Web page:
And just like that – OK, just like that with $750 million plus the assumption of up to US$250 million of pro forma net debt – Swatch becomes a major luxury jewellery player. Today they announced the acquisition of the luxury arm of Harry Winston Diamond corporation. It is an image-changing buy.
I did a fairly long interview with Francois-Henri Pinault, ceo of PPR, that’s running in the paper next week, about the way he thinks of his luxury brands, but in the process of talking Mr Pinault dropped some titbits I wanted to pass on. Here are three juicy ones. Read more
PPR’s announcement last night that they had bought a majority stake in baby Chinese jewellery brand Qeelin – it was launched in 2004 by Dennis Chan and Guillaume Brochard– marks the third move on the part of French group with an Asian dimension. You know what that means: I smell a trend. Read more
Two interesting announcements this morning, both of which are worth examining: First Labelux announces instead of embracing (and chasing) hard luxury, it is exiting the segment to focus entirely on leathergoods; then Mulberry rejects the outlet model to take its bags and other products further up-market. The moves are complementary, in the context of general industry strategy. They both indicate that in the highly competitive world of leathergoods, current theory says it’s the most special, elaborate, highly worked pieces that sell.
So it’s official: Alexander Wang, the 28-year-old wunderkind who launched his eponymous brand in New York only five years ago has just been handed the creative director reins at Balenciaga. He will continue to run his own brand (which is owned independently by Wang and his family), and split his time between New York and Paris. His first collection will be autumn/winter 2013 womenswear, next March. I’m wondering, does this indicate a new theory about/stage in luxury brands?
Oooooh those PPR folks are making the gossip waters churn. Today reports say NY hipster designer Alexander Wang is the top candidate for the artistic director job (artistic director, creative director, designer – does no one else wish these companies would regularise their titles?), while rumours are that Christopher Kane, the erstwhile favourite for that spot, is actually being looked at in the context of buying his eponymous brand! Good gosh and golly. Two young designers at once! Both would be surprising moves, however, seems to me.
Tiffany has announced it will open a flagship store on the Champs Elysées in Paris. Image by Getty
There’s a piece in the Financial Times today that should send luxury brands leaping for their lizard (and python, and shagreen, and croc and so on).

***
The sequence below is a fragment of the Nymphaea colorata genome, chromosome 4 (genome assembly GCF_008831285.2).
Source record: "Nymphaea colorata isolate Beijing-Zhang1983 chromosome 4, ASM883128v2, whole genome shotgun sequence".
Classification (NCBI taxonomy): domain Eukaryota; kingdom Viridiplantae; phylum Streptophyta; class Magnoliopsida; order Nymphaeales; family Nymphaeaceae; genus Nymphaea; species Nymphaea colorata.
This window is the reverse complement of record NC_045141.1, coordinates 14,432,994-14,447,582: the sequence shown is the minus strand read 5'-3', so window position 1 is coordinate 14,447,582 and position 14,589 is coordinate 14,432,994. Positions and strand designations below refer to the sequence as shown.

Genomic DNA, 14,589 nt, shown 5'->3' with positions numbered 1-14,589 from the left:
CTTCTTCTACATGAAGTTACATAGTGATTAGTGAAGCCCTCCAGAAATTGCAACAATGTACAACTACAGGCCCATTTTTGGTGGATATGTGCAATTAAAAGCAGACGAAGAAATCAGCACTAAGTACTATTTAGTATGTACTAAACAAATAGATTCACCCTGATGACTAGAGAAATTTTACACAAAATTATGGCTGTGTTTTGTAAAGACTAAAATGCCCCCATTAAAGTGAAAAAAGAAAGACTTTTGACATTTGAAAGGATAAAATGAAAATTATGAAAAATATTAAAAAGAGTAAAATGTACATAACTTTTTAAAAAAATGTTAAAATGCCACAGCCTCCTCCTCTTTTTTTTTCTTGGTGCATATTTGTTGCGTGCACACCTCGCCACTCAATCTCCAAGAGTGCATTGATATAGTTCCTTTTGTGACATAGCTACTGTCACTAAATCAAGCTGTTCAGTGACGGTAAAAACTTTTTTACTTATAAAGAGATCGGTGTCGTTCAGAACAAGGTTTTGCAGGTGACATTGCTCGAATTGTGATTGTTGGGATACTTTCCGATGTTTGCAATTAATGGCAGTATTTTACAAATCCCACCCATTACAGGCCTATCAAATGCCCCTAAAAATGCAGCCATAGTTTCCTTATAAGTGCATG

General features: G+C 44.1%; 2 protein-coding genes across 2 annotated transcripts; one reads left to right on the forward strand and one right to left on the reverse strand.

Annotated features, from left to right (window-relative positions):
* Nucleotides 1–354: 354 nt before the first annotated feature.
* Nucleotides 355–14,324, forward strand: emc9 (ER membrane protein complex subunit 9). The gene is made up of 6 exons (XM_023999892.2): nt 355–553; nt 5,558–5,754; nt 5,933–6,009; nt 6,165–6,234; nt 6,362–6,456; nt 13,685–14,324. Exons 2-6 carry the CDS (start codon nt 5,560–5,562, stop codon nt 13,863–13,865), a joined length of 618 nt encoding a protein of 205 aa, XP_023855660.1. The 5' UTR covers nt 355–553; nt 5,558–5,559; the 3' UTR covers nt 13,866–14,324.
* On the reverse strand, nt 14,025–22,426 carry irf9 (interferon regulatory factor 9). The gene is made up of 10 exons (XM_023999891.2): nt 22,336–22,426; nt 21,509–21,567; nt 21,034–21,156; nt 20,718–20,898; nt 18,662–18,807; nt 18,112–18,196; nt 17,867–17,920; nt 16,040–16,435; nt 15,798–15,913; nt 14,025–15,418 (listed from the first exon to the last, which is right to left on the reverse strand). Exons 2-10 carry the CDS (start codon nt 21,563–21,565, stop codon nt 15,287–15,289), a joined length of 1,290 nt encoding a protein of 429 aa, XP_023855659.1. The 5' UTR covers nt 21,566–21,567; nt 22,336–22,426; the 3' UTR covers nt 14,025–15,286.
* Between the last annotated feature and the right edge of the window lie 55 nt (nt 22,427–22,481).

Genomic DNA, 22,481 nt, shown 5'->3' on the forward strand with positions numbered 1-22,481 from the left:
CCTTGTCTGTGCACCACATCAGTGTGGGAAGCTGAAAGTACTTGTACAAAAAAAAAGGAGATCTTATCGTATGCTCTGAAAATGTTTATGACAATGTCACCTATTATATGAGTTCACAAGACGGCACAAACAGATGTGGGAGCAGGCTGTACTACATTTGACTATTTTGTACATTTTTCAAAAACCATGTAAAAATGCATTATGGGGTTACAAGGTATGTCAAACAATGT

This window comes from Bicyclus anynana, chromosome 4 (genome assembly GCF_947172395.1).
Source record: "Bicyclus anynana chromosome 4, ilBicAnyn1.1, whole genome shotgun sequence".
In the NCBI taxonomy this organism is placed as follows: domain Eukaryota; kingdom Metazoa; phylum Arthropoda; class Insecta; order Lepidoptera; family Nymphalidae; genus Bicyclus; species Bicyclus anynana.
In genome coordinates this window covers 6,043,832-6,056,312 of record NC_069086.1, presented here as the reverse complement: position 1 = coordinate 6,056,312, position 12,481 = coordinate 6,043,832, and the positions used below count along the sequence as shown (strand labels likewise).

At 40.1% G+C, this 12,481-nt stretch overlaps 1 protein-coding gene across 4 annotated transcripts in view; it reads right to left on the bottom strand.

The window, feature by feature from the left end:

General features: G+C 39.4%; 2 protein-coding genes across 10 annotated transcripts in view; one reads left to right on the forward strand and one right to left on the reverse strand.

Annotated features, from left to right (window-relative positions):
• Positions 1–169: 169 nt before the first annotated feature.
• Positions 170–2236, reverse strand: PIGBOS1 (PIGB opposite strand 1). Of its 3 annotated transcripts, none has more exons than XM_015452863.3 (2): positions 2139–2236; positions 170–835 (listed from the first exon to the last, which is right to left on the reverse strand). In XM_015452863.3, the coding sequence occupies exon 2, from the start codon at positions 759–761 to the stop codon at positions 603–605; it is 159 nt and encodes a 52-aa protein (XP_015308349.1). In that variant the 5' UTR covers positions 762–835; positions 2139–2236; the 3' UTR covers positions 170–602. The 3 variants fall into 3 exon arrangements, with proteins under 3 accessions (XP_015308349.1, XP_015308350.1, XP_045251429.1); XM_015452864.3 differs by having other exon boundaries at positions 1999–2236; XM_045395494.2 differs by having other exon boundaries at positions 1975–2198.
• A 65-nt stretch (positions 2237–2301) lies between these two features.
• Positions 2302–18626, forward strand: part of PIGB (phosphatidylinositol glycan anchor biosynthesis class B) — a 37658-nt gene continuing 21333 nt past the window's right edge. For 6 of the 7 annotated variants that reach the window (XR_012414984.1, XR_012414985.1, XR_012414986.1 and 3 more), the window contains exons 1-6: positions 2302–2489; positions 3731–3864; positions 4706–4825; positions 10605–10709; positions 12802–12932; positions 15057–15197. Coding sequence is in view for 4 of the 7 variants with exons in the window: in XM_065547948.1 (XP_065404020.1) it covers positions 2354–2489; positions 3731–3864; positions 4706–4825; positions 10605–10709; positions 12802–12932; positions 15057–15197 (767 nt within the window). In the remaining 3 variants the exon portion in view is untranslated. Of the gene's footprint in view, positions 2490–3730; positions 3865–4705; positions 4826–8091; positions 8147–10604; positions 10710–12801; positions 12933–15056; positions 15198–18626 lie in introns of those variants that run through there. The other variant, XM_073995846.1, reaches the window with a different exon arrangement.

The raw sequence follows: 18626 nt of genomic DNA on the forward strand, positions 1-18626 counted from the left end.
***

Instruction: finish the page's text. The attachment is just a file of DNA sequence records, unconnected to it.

Discussing a new study on retail, my colleagues Barney Jopson and Tim Bradshaw note that it “suggests the most effective use of retail space is selling expensive products that are occasional purchases to well-off consumers.” This is like giving candy to a baby.
After all, this is what luxury has been saying all along – it’s what Burberry just announced it was going to do in china, and François-Henri Pinault described as PPR strategy as far back as 2006. My guess is the industry take-away from this will be simple: sell less for more. But I think that may be the wrong lesson to draw. Read more
Today PPR announced, in one of the terser emails I’ve gotten, that they had mutually decided to part ways with uber-designer, fashion favourite, and more superlatives like that, Nicholas Ghesquiere. November 30th will be his last day. So what do we think happened?
There’s a really interesting study out today from the Digital Luxury Group. Based on data from over 31 million searches on Google, Bing, Yandex and Bai du, as conducted in Brazil, China, France, Germany, India, Italy, Japan, Russia, the UK and US, it looked at which American luxury brands were the most popular globally (based on search, natch, not sales). The results would probably surprise you, especially when it comes to who’s on top, and emerging markets. Read more
Much heart-fluttering in recent days over the rumours that the luxury arm of diamond specialist Harry Winston may be snapped up by either PPR or LVMH. Oooooh! M&A action in the luxury sphere. It’s so hard to resist. Perhaps that why Winston actually issued an official “Nothing doing” statement – albeit with a bit of a sideways wink at possible suitors. It’s lips are saying no, but its eyes….
Earlier today I wrote about the odd idea that came to me after reading Bain’s 11th Luxury Goods Market report, but now I’d like to simply list a few more notable — and surprising — conclusions from that exciting document, including facts on outlet shopping, Gen Z, and a new Chinese consumer segment. Read more
Sorry – that title is a bit misleading. I am not suggesting Jochen Zeitz, the chief exec of PPR-owned sportswear brand Puma, is in favour of counterfeiting. Rather, I was struck by comments he made as reported today in the FT regarding the benefits of synthetic fabrics vs leather in ye olde sneakers, and how the former were significantly better for the environment than the latter. This is something you actually hear a lot from various environmentalists, and it seems to me most consumers would consider it surprising. They also might be surprised to learn that fashion, whether driven by eco concerns or just the lust for the new, is fast going in the same direction.